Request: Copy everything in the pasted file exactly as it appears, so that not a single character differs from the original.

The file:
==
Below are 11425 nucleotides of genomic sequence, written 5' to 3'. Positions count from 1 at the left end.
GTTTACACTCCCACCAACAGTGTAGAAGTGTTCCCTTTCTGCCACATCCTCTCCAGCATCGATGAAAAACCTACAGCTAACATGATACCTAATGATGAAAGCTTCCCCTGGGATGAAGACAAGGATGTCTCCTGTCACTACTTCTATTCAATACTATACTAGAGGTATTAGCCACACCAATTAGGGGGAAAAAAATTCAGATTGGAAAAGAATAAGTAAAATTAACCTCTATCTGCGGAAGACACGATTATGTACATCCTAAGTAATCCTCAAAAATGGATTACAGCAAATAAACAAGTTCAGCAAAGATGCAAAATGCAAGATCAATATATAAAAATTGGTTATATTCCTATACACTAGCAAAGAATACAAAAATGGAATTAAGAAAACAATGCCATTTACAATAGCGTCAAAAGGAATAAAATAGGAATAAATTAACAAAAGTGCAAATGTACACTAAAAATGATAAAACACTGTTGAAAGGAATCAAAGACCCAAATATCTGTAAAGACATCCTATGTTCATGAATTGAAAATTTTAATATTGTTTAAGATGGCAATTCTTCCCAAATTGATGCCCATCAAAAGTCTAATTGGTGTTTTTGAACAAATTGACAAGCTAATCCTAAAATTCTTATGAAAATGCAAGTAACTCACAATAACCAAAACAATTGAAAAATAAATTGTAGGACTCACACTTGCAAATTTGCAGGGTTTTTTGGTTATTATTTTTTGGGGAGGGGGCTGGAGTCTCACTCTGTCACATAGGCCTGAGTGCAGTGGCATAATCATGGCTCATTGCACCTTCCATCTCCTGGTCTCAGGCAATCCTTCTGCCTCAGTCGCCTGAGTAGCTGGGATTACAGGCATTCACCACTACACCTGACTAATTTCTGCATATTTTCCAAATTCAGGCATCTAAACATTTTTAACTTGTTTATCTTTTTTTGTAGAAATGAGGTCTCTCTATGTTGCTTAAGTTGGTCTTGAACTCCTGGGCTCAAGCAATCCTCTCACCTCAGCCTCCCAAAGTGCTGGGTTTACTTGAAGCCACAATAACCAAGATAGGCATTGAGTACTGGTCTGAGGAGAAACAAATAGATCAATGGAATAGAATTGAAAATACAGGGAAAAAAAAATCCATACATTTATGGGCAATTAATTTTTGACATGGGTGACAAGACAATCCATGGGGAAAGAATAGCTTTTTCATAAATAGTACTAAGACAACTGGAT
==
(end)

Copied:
Below are 11425 nucleotides of genomic sequence, written 5' to 3'. Positions count from 1 at the left end.
GTTTACACTCCCACCAACAGTGTAGAAGTGTTCCCTTTCTGCCACATCCTCTCCAGCATCGATGAAAAACCTACAGCTAACATGATACCTAATGATGAAAGCTTCCCCTGGGATGAAGACAAGGATGTCTCCTGTCACTACTTCTATTCAATACTATACTAGAGGTATTAGCCACACCAATTAGGGGGAAAAAAATTCAGATTGGAAAAGAATAAGTAAAATTAACCTCTATCTGCGGAAGACACGATTATGTACATCCTAAGTAATCCTCAAAAATGGATTACAGCAAATAAACAAGTTCAGCAAAGATGCAAAATGCAAGATCAATATATAAAAATTGGTTATATTCCTATACACTAGCAAAGAATACAAAAATGGAATTAAGAAAACAATGCCATTTACAATAGCGTCAAAAGGAATAAAATAGGAATAAATTAACAAAAGTGCAAATGTACACTAAAAATGATAAAACACTGTTGAAAGGAATCAAAGACCCAAATATCTGTAAAGACATCCTATGTTCATGAATTGAAAATTTTAATATTGTTTAAGATGGCAATTCTTCCCAAATTGATGCCCATCAAAAGTCTAATTGGTGTTTTTGAACAAATTGACAAGCTAATCCTAAAATTCTTATGAAAATGCAAGTAACTCACAATAACCAAAACAATTGAAAAATAAATTGTAGGACTCACACTTGCAAATTTGCAGGGTTTTTTGGTTATTATTTTTTGGGGAGGGGGCTGGAGTCTCACTCTGTCACATAGGCCTGAGTGCAGTGGCATAATCATGGCTCATTGCACCTTCCATCTCCTGGTCTCAGGCAATCCTTCTGCCTCAGTCGCCTGAGTAGCTGGGATTACAGGCATTCACCACTACACCTGACTAATTTCTGCATATTTTCCAAATTCAGGCATCTAAACATTTTTAACTTGTTTATCTTTTTTTGTAGAAATGAGGTCTCTCTATGTTGCTTAAGTTGGTCTTGAACTCCTGGGCTCAAGCAATCCTCTCACCTCAGCCTCCCAAAGTGCTGGGTTTACTTGAAGCCACAATAACCAAGATAGGCATTGAGTACTGGTCTGAGGAGAAACAAATAGATCAATGGAATAGAATTGAAAATACAGGGAAAAAAAAATCCATACATTTATGGGCAATTAATTTTTGACATGGGTGACAAGACAATCCATGGGGAAAGAATAGCTTTTTCATAAATAGTACTAAGACAACTGGAT